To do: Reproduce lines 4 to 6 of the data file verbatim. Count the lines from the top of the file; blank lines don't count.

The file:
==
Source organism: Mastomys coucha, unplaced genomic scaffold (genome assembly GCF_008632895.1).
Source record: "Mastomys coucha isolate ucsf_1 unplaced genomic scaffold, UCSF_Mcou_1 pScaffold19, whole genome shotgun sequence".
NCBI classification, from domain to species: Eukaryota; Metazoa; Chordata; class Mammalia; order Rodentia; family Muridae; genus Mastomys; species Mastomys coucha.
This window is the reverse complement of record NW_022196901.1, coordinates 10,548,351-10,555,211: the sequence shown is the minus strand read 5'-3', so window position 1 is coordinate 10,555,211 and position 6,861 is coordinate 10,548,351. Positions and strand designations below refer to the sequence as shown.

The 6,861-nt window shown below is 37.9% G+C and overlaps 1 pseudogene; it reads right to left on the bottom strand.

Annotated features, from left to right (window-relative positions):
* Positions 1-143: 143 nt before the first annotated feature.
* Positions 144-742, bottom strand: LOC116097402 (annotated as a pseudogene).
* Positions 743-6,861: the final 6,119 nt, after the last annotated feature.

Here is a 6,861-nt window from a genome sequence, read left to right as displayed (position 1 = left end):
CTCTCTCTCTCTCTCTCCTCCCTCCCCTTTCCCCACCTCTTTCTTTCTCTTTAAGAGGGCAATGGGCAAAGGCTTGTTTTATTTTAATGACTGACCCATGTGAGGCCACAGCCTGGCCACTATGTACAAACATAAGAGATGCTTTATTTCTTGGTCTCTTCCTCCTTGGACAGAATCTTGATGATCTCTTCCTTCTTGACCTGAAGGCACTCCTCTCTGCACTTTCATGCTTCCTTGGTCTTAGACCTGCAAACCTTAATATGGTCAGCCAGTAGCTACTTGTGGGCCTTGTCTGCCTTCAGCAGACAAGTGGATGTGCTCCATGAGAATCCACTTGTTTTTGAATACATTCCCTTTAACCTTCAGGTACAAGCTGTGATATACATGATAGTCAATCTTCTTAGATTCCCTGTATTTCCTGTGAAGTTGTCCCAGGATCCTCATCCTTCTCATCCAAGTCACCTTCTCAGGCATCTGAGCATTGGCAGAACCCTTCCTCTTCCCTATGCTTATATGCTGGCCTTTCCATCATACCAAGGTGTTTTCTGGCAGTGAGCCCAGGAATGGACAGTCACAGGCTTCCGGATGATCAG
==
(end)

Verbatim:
This window is the reverse complement of record NW_022196901.1, coordinates 10,548,351-10,555,211: the sequence shown is the minus strand read 5'-3', so window position 1 is coordinate 10,555,211 and position 6,861 is coordinate 10,548,351. Positions and strand designations below refer to the sequence as shown.

The 6,861-nt window shown below is 37.9% G+C and overlaps 1 pseudogene; it reads right to left on the bottom strand.

Annotated features, from left to right (window-relative positions):